So, you know, when you do it that way, then, it becomes like trying to keep kids asleep in, you know, the car seat going to the grocery store. Like that was… I feel like I did that for like seven years. That was like my job. I didn't feed the kids or dress the kids or birth the kids. But I kept them awake in the car, like had little wet washcloths. I'd give them, and they'd chew on them and fuss about taking their shoes off or whatever.

Chris Winter:

Anything I needed to do to keep them awake until the next opportunity. So sort of like there's no penalty here. You can stay awake during your naps, if you like. But this is how the day will go. And as long as you do it nicely and not punitively because what I wanted, I wanna have a conversation with that baby's brain. And the conversation is sleep here, or you're not gonna get it. And I know as a neuroscientist that brains have to sleep. And if you have a kid who won't eat Brussels sprouts, lock them in a room with Brussels sprouts. Don’t, don't do that. I'm just kidding.

Darya Rose:

(laughs)

Chris Winter:

But delete the Brussels sprouts eventually. You know what I mean?

Darya Rose:

Don’t write a, don’t write a book about feeding- (laughs)

Chris Winter:

Yeah. Don’t do that. We're not gonna do... Don’t, don’t lock kids in any situation. But, you know, so we would always just kind of do it nicely. So I don't think I agree with that tendency. Now, again, if you're one of the parents like, "Look. We look to our kids for everything." We let them sleep anytime any way they want to. Again, that's your choice as a parent. There's nothing wrong with that.

Chris Winter:

I just think there could be some consequences of predictability in your own schedule down the line. But as long as you're informed about the fact that you have no schedule with anything and your kids start school in six months where there is a pretty discrete schedule, that might be a really difficult transition since your kid has never known a bedtime or a wait time. (laughs) It just kind of free flows which, again, I don't meet many people like that. But there might be some people out there who kind of subscribe to that. But I think brains like to know what's expected of them. I really do.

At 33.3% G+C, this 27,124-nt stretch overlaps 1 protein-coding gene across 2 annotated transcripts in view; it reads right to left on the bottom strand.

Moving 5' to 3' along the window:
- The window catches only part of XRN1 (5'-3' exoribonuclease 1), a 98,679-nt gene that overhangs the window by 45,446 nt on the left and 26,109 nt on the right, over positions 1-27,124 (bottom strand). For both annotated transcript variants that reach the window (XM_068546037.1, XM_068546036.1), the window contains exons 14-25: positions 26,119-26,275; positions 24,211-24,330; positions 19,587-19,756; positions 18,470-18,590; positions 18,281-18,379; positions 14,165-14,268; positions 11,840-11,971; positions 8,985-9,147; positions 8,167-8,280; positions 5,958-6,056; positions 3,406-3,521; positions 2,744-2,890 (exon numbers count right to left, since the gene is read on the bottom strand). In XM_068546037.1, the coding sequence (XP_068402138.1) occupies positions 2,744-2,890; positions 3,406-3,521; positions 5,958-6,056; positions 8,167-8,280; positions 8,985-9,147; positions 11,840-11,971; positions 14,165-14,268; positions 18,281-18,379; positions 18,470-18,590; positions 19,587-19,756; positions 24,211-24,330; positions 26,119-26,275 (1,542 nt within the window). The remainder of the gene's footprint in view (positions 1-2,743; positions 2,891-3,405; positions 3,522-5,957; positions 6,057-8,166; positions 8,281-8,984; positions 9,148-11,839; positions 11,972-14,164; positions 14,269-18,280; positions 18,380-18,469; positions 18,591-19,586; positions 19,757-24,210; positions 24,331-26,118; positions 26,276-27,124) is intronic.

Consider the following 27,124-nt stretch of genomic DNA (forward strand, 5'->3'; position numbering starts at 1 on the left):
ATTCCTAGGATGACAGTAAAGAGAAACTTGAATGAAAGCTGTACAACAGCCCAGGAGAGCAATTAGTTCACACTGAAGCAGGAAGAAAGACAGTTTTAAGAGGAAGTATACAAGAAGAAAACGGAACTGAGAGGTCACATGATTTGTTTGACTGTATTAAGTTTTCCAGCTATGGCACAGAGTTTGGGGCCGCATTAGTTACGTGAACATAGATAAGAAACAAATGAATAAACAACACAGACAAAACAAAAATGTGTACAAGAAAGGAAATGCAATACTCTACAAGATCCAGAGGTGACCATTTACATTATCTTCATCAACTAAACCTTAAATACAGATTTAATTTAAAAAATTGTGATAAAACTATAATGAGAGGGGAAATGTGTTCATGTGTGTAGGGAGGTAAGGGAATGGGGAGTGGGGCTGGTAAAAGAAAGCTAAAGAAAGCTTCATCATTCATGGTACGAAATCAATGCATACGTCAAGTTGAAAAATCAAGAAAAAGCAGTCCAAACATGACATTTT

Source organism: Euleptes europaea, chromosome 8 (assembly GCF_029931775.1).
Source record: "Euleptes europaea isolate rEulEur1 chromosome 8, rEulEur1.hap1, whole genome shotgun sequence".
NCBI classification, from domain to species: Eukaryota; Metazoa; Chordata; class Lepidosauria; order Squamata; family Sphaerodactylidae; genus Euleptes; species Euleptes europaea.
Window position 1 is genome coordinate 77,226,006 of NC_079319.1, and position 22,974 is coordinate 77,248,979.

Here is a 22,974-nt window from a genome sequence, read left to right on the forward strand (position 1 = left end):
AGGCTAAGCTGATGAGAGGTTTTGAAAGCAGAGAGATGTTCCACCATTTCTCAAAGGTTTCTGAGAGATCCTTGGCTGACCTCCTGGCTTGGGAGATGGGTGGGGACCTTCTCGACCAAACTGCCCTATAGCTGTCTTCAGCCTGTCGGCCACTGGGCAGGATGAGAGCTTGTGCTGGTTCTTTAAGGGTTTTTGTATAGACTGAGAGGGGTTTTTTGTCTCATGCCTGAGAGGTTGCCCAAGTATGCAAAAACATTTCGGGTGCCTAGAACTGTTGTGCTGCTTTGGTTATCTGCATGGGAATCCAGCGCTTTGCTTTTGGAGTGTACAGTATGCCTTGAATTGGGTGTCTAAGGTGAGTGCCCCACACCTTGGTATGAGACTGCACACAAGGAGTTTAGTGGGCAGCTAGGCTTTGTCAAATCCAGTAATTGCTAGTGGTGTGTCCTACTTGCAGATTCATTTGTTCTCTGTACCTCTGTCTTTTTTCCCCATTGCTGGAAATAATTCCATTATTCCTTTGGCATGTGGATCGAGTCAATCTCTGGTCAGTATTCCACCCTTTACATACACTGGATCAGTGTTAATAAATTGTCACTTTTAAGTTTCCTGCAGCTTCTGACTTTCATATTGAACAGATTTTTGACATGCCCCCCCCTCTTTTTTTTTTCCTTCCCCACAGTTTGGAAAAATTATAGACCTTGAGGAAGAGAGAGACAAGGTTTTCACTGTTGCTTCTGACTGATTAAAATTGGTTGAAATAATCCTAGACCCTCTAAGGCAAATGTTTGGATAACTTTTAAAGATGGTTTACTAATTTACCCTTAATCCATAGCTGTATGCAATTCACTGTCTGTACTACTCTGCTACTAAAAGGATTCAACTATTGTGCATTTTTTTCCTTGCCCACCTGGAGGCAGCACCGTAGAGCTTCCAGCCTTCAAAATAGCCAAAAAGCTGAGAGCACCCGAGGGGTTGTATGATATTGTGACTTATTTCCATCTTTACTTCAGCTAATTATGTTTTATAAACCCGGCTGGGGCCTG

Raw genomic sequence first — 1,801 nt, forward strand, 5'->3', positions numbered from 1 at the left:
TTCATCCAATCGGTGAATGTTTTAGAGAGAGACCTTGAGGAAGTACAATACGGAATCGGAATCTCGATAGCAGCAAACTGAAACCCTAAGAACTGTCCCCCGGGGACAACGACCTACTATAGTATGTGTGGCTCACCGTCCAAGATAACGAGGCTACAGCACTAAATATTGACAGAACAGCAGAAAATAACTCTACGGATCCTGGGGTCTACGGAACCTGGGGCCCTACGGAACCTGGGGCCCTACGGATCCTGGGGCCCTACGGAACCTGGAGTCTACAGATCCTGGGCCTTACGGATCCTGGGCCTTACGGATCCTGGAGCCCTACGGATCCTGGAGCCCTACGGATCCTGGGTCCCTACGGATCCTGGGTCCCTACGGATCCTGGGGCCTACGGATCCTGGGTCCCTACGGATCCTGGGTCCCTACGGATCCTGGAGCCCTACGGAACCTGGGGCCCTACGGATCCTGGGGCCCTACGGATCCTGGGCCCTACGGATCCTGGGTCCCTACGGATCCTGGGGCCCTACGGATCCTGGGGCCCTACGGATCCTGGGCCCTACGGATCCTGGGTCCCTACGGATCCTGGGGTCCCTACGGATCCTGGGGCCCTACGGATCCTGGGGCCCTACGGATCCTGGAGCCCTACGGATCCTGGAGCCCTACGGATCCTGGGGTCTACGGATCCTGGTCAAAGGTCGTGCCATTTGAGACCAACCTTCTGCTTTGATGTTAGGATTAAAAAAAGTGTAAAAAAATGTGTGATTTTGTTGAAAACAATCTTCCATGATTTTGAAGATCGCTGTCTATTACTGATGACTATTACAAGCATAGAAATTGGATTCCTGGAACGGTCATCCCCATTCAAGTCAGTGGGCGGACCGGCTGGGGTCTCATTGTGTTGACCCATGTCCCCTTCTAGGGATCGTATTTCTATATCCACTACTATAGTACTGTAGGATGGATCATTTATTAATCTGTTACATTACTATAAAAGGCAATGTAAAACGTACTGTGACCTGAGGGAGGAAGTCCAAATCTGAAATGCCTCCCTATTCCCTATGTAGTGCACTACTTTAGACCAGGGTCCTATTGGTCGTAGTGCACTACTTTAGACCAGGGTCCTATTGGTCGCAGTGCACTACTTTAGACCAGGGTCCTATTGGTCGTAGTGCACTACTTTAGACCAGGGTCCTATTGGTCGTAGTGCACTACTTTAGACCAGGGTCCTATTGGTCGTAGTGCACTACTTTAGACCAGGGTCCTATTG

Darya Rose:

Yeah. We were talking earlier about when kids get overtired. And so, we, we were the wake up family-

Chris Winter:

(laughs)

Darya Rose:

... especially early on. We would wake them up at the end of nap time. But I, I started making exceptions in just the overtired cases because-

Chris Winter:

Sure.

Darya Rose:

... what I would find is when if they would have a bad nap, then, they would... Sometimes, they would start waking up in the middle night and, and fussing and crying. And I couldn't get it fixed until they would get a solid nap and during the day.

Chris Winter:

Yeah.

Darya Rose:

And, and then, they would not be overtired anymore. And then, they would... it would fix like the whole… You know, it'd be like a multi-day bad cycle thing. And it would fix it. So, yeah. And, and usually, I would s- And sometimes I would wait until like the end of like the sleep cycle. So-

Chris Winter:

Yeah.

Darya Rose:

... especially newborns, I usually sleep in these like 20 to 25 minutes cycles, be like, "Okay. You fell asleep 10 minutes before nap, is supposed to be over. I'll give you 10 more minutes. But then, you're done." (laughs) [crosstalk 00:35:59]

Chris Winter:

But see, but, see, to me, that's a kid-centric plan. You've got to plan for it. You, you have monitored and studied your children to know I'm going to do this because it's actually ultimately gonna benefit them-

Darya Rose:

Right.

Chris Winter:

... not because I've got 30 more minutes of, of Nine Perfect Strangers on a watch and, ,and this is a great opportunity to get that done. So uh, you know, to me, there's always gonna be exceptions. And you're doing it because you feel like this is ultimately gonna benefit them. They're gonna have a better night coming up. It’s gonna break this cycle. So those kinds of educated changes in the schedule, I think, are, are really smart. And that's the way napping I think should always be looked upon even as we get older as a tool for a greater good when you always have your eye on that. Oh, I didn't... My flight was delayed last night in the LaGuardia. So I'm gonna take a nap around lunchtime to kind of get myself ready for this evening thing I've got going on because my sleep last night wasn't that great. So you're always using that to kind of balance out some rough spots. I think that's perfectly fine.

Darya Rose: